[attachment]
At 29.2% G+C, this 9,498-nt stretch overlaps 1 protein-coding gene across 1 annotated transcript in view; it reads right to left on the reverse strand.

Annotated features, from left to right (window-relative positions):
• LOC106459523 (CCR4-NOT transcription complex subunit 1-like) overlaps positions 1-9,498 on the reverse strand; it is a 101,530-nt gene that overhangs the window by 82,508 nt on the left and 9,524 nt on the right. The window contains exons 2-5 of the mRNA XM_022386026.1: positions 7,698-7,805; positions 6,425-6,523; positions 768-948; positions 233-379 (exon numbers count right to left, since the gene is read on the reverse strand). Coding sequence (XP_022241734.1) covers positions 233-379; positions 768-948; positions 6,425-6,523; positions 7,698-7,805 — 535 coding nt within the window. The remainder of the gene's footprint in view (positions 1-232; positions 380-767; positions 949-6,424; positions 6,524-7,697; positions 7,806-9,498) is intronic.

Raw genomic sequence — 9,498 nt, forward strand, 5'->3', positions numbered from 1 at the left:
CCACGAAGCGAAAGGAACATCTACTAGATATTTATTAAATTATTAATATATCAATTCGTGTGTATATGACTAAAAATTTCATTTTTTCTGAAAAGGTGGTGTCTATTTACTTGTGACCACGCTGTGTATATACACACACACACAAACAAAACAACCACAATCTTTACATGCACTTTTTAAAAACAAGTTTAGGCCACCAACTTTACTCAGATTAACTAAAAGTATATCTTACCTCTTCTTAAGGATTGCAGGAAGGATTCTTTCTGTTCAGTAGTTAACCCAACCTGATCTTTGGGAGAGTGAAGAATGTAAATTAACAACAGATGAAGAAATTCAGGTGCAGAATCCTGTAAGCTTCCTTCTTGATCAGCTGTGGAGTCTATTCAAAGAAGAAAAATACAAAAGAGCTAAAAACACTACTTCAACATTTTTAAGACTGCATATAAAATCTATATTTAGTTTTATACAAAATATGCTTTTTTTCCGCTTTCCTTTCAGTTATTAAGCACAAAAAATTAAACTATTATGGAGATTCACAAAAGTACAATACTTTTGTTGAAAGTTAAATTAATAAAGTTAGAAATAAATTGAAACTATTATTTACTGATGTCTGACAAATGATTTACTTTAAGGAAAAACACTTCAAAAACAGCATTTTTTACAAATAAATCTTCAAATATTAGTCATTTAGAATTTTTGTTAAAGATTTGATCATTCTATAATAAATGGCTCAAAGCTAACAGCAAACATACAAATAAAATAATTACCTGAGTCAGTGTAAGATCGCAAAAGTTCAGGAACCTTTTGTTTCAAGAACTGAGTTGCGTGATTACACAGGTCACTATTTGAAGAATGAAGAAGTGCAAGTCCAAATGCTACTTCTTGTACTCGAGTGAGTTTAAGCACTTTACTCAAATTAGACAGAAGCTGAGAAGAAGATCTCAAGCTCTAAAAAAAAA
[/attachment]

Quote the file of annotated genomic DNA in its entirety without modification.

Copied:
At 29.2% G+C, this 9,498-nt stretch overlaps 1 protein-coding gene across 1 annotated transcript in view; it reads right to left on the reverse strand.

Annotated features, from left to right (window-relative positions):
• LOC106459523 (CCR4-NOT transcription complex subunit 1-like) overlaps positions 1-9,498 on the reverse strand; it is a 101,530-nt gene that overhangs the window by 82,508 nt on the left and 9,524 nt on the right. The window contains exons 2-5 of the mRNA XM_022386026.1: positions 7,698-7,805; positions 6,425-6,523; positions 768-948; positions 233-379 (exon numbers count right to left, since the gene is read on the reverse strand). Coding sequence (XP_022241734.1) covers positions 233-379; positions 768-948; positions 6,425-6,523; positions 7,698-7,805 — 535 coding nt within the window. The remainder of the gene's footprint in view (positions 1-232; positions 380-767; positions 949-6,424; positions 6,524-7,697; positions 7,806-9,498) is intronic.

Raw genomic sequence — 9,498 nt, forward strand, 5'->3', positions numbered from 1 at the left:
CCACGAAGCGAAAGGAACATCTACTAGATATTTATTAAATTATTAATATATCAATTCGTGTGTATATGACTAAAAATTTCATTTTTTCTGAAAAGGTGGTGTCTATTTACTTGTGACCACGCTGTGTATATACACACACACACAAACAAAACAACCACAATCTTTACATGCACTTTTTAAAAACAAGTTTAGGCCACCAACTTTACTCAGATTAACTAAAAGTATATCTTACCTCTTCTTAAGGATTGCAGGAAGGATTCTTTCTGTTCAGTAGTTAACCCAACCTGATCTTTGGGAGAGTGAAGAATGTAAATTAACAACAGATGAAGAAATTCAGGTGCAGAATCCTGTAAGCTTCCTTCTTGATCAGCTGTGGAGTCTATTCAAAGAAGAAAAATACAAAAGAGCTAAAAACACTACTTCAACATTTTTAAGACTGCATATAAAATCTATATTTAGTTTTATACAAAATATGCTTTTTTTCCGCTTTCCTTTCAGTTATTAAGCACAAAAAATTAAACTATTATGGAGATTCACAAAAGTACAATACTTTTGTTGAAAGTTAAATTAATAAAGTTAGAAATAAATTGAAACTATTATTTACTGATGTCTGACAAATGATTTACTTTAAGGAAAAACACTTCAAAAACAGCATTTTTTACAAATAAATCTTCAAATATTAGTCATTTAGAATTTTTGTTAAAGATTTGATCATTCTATAATAAATGGCTCAAAGCTAACAGCAAACATACAAATAAAATAATTACCTGAGTCAGTGTAAGATCGCAAAAGTTCAGGAACCTTTTGTTTCAAGAACTGAGTTGCGTGATTACACAGGTCACTATTTGAAGAATGAAGAAGTGCAAGTCCAAATGCTACTTCTTGTACTCGAGTGAGTTTAAGCACTTTACTCAAATTAGACAGAAGCTGAGAAGAAGATCTCAAGCTCTAAAAAAAAA